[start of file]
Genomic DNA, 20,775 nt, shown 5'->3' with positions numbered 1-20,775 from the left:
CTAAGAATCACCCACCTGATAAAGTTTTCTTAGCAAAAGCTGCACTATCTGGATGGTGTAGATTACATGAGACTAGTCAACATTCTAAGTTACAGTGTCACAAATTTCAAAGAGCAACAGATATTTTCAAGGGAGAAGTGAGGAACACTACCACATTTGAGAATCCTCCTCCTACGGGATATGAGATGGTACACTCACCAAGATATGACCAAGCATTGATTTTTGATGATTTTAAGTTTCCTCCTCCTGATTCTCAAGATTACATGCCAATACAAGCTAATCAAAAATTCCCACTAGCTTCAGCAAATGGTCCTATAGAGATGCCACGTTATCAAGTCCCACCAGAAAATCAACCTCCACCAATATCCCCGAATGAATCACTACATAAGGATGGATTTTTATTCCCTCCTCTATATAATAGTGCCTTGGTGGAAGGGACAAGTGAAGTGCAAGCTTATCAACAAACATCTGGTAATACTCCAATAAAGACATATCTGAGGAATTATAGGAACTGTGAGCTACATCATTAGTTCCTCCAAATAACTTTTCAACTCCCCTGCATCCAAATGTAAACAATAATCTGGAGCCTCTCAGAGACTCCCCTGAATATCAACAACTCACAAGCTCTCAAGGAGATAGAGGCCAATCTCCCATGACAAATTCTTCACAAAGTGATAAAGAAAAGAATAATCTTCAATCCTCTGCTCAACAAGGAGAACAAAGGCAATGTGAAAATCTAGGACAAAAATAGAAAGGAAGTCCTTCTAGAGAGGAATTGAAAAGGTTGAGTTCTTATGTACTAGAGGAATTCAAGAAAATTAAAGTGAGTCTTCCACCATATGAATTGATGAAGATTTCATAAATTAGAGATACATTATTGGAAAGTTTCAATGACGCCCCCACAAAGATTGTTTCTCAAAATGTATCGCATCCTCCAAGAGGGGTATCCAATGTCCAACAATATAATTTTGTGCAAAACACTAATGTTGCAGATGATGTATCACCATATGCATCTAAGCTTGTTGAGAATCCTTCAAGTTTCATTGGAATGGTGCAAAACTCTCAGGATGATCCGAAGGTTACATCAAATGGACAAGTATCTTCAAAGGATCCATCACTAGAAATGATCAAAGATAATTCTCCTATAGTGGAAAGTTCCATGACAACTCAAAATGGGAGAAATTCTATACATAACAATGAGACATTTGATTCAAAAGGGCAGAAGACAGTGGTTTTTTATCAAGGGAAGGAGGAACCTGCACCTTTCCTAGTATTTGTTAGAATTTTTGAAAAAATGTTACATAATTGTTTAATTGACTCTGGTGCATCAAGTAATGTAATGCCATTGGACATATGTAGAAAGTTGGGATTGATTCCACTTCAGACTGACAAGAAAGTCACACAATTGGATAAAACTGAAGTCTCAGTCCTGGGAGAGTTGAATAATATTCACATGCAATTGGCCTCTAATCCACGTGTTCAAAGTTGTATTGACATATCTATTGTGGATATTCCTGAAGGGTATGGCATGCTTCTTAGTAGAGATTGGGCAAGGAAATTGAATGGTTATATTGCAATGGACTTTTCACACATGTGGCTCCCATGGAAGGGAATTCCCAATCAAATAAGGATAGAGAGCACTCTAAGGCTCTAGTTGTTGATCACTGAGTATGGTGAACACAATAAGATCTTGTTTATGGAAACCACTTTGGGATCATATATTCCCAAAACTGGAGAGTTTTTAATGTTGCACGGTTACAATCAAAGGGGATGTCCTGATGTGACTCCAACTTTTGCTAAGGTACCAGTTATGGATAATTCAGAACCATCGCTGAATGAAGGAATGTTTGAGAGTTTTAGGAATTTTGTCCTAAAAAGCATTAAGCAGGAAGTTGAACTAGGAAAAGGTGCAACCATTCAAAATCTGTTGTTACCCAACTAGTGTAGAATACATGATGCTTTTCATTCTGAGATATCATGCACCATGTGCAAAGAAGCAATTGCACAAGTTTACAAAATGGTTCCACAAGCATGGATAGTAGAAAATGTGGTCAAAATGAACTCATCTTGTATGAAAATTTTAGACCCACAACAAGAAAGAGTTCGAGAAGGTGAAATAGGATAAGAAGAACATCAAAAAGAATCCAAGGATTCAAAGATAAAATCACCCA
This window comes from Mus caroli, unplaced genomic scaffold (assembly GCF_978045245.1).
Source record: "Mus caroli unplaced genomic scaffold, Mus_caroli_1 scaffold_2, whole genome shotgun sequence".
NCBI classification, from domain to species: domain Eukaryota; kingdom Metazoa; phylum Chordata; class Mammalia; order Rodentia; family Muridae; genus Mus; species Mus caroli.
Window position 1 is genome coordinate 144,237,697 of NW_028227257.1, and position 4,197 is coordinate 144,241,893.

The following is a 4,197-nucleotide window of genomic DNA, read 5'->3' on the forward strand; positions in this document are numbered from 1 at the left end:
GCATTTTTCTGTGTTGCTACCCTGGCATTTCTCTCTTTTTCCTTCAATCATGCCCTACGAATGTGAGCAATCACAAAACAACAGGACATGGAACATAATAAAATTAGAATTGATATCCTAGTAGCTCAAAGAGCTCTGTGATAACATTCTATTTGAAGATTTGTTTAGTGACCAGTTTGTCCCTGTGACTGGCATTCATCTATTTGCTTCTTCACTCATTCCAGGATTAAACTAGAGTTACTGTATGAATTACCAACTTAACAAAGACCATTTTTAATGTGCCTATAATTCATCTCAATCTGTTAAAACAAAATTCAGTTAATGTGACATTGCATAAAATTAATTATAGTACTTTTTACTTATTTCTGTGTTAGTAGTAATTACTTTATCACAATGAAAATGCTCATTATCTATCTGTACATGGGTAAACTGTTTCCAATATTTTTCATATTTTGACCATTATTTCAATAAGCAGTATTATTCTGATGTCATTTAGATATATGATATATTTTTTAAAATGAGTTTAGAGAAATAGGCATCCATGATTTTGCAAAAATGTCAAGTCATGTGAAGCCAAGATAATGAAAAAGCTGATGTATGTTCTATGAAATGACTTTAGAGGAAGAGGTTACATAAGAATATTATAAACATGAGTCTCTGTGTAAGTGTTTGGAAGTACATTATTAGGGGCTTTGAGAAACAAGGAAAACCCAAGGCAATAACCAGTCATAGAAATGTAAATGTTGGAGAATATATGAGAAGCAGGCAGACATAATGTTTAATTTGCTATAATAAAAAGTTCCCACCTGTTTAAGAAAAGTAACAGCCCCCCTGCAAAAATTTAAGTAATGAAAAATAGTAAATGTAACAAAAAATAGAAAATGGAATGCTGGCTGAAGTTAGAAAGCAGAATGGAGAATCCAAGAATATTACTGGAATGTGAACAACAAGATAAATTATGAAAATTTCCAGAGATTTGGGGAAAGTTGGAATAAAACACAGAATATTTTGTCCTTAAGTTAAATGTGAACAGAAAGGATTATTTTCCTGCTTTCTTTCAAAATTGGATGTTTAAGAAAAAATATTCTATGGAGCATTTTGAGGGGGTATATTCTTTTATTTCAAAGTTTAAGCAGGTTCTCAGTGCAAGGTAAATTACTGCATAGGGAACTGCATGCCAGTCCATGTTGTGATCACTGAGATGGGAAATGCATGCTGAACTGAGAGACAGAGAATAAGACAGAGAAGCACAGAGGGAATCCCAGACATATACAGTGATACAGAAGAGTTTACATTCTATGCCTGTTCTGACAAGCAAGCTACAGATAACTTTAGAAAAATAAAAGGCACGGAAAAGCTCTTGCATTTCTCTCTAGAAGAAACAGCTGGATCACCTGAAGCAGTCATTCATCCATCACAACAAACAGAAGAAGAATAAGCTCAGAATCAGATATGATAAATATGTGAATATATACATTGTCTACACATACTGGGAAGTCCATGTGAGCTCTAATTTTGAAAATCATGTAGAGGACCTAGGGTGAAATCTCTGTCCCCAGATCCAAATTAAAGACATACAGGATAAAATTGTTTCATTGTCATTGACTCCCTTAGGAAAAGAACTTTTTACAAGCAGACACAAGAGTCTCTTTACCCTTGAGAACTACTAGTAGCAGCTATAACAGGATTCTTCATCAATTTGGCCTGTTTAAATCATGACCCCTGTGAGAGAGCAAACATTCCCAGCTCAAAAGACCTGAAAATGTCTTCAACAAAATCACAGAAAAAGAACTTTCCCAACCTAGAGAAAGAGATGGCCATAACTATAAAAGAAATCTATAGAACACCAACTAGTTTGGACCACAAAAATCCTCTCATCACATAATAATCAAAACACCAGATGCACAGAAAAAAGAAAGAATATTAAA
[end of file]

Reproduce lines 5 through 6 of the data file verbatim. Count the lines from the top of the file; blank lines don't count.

NCBI classification, from domain to species: domain Eukaryota; kingdom Metazoa; phylum Chordata; class Mammalia; order Rodentia; family Muridae; genus Mus; species Mus caroli.
Window position 1 is genome coordinate 144,237,697 of NW_028227257.1, and position 4,197 is coordinate 144,241,893.